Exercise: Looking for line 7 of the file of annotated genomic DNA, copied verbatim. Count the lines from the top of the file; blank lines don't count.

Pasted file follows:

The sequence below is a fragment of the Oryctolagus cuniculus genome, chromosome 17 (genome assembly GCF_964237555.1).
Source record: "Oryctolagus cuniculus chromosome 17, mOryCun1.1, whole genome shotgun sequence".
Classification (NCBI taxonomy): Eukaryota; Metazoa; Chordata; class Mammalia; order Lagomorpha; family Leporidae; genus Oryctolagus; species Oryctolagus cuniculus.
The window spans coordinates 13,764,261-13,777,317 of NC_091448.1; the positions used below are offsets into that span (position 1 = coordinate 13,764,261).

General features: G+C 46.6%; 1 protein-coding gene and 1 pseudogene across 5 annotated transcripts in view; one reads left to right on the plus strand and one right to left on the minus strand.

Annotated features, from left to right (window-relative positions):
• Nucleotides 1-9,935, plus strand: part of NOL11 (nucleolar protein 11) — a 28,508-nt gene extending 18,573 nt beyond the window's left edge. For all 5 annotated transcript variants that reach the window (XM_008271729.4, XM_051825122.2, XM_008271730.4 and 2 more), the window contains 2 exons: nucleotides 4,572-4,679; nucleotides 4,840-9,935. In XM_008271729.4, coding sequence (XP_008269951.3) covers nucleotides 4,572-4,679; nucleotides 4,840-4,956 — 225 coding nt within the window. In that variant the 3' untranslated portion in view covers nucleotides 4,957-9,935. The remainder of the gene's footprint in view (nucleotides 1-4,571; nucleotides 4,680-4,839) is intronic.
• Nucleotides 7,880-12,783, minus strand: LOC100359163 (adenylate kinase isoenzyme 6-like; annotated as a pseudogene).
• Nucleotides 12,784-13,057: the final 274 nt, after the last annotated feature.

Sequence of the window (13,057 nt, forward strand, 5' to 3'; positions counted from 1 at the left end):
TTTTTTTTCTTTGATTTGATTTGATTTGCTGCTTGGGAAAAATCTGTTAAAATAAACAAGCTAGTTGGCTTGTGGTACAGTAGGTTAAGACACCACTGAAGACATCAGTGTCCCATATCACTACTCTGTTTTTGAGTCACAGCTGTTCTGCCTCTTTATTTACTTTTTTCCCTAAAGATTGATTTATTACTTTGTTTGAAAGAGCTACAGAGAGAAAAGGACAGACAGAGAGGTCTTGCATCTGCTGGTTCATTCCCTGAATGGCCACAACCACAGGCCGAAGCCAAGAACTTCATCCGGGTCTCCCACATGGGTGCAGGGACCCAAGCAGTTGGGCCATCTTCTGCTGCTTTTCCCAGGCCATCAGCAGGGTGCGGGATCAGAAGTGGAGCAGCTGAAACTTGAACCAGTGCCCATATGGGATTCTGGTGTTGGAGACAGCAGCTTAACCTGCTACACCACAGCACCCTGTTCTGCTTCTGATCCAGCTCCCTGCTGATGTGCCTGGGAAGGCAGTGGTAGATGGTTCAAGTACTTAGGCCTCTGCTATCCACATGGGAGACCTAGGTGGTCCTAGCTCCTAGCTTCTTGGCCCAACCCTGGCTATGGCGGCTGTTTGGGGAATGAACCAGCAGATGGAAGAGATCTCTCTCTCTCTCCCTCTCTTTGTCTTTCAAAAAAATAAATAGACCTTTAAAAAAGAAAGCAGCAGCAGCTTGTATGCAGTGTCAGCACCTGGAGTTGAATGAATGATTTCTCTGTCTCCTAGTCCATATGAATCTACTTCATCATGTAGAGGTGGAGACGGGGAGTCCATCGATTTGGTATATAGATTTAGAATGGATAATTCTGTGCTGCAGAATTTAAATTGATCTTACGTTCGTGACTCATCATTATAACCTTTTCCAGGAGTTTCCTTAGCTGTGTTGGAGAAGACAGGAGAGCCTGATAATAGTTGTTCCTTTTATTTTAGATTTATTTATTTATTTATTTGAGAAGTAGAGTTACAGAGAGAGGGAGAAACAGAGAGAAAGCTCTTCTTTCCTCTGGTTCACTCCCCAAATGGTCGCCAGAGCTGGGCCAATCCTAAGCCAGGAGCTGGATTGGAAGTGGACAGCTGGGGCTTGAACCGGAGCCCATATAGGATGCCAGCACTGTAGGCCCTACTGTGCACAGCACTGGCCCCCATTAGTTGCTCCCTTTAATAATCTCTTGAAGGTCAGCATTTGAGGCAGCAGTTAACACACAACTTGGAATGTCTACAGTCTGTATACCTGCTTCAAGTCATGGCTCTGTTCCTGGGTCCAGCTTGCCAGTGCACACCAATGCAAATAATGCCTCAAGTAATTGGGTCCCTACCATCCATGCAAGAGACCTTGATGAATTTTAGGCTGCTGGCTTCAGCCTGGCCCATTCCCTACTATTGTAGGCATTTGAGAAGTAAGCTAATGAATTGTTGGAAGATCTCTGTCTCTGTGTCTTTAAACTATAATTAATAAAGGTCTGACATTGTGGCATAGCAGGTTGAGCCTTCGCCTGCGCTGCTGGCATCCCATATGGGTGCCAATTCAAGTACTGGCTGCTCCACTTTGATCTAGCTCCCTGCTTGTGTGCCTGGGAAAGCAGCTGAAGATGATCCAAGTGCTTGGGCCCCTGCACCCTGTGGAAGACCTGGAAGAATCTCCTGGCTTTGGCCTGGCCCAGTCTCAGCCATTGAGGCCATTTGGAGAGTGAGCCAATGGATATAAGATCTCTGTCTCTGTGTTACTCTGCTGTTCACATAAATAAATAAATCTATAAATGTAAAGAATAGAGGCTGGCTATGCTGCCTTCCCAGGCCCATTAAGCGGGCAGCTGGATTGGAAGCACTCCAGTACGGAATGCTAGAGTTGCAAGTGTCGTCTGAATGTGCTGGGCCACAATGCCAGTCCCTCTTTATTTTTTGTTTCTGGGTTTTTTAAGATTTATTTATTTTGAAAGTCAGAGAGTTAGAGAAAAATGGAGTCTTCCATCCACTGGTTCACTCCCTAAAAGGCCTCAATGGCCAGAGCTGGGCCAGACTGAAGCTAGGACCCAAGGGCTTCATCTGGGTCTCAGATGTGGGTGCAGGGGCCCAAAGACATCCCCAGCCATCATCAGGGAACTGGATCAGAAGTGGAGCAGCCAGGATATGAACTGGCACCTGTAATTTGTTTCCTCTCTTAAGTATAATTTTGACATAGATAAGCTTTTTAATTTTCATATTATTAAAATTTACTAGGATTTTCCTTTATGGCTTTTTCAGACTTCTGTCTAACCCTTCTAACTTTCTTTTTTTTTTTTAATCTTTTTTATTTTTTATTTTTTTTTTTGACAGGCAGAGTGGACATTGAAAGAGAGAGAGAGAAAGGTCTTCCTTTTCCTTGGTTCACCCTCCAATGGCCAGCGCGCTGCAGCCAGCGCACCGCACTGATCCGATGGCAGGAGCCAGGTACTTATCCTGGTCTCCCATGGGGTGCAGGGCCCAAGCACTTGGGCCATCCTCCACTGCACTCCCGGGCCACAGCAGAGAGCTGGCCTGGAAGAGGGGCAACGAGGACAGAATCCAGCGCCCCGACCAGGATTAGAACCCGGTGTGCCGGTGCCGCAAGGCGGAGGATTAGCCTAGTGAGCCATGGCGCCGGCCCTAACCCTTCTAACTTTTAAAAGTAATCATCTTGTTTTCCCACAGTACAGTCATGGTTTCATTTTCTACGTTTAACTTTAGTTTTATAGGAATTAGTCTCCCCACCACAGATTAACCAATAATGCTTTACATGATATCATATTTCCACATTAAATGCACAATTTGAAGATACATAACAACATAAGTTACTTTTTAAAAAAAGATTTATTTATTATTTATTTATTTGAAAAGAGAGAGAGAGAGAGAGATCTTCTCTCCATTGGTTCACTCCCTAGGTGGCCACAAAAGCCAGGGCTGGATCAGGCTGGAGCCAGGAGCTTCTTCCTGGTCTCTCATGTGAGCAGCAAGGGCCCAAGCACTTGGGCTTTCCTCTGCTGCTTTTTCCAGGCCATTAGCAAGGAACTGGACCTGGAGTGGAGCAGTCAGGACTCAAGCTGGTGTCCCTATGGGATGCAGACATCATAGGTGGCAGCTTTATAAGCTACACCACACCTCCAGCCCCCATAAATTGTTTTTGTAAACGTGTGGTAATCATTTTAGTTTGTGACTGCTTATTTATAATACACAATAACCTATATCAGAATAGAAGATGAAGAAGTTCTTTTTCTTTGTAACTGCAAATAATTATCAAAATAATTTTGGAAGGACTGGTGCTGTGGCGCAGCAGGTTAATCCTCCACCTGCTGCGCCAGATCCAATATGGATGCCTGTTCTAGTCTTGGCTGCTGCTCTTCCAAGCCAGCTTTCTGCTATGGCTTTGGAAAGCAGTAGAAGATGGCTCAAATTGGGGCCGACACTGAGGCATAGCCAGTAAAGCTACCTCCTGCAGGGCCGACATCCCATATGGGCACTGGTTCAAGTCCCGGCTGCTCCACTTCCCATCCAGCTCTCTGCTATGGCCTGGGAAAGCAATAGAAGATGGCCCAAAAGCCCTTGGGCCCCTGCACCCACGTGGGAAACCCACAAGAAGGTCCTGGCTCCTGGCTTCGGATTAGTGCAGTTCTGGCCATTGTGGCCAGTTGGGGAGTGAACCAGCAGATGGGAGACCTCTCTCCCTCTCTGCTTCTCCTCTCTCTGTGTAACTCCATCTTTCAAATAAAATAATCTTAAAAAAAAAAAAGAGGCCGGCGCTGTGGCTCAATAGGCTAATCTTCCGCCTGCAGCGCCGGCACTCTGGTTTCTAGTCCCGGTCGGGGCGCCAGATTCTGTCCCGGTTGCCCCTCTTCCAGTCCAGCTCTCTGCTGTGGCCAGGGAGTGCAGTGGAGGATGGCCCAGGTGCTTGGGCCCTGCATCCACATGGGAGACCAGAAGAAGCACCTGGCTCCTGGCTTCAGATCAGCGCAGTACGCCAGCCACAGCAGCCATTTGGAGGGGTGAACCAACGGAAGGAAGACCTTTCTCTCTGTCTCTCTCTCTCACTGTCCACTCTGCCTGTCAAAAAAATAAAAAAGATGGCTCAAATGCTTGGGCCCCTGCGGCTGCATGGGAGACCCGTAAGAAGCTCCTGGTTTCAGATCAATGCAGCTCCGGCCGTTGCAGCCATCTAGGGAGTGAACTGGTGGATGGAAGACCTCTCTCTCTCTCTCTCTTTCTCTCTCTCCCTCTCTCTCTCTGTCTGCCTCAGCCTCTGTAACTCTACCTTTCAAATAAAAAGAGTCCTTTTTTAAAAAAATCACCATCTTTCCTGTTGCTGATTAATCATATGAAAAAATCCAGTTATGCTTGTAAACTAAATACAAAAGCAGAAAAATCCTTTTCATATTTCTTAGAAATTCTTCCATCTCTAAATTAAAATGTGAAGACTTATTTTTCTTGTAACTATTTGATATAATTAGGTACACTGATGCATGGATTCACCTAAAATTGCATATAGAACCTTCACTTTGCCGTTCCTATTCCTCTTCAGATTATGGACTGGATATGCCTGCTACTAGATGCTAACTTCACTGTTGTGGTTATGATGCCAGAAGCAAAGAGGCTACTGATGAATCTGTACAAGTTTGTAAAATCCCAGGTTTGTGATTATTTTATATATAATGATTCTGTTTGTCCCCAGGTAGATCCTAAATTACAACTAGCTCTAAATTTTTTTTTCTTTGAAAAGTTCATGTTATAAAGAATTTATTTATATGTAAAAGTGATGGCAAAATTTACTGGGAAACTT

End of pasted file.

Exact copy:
• Nucleotides 1-9,935, plus strand: part of NOL11 (nucleolar protein 11) — a 28,508-nt gene extending 18,573 nt beyond the window's left edge. For all 5 annotated transcript variants that reach the window (XM_008271729.4, XM_051825122.2, XM_008271730.4 and 2 more), the window contains 2 exons: nucleotides 4,572-4,679; nucleotides 4,840-9,935. In XM_008271729.4, coding sequence (XP_008269951.3) covers nucleotides 4,572-4,679; nucleotides 4,840-4,956 — 225 coding nt within the window. In that variant the 3' untranslated portion in view covers nucleotides 4,957-9,935. The remainder of the gene's footprint in view (nucleotides 1-4,571; nucleotides 4,680-4,839) is intronic.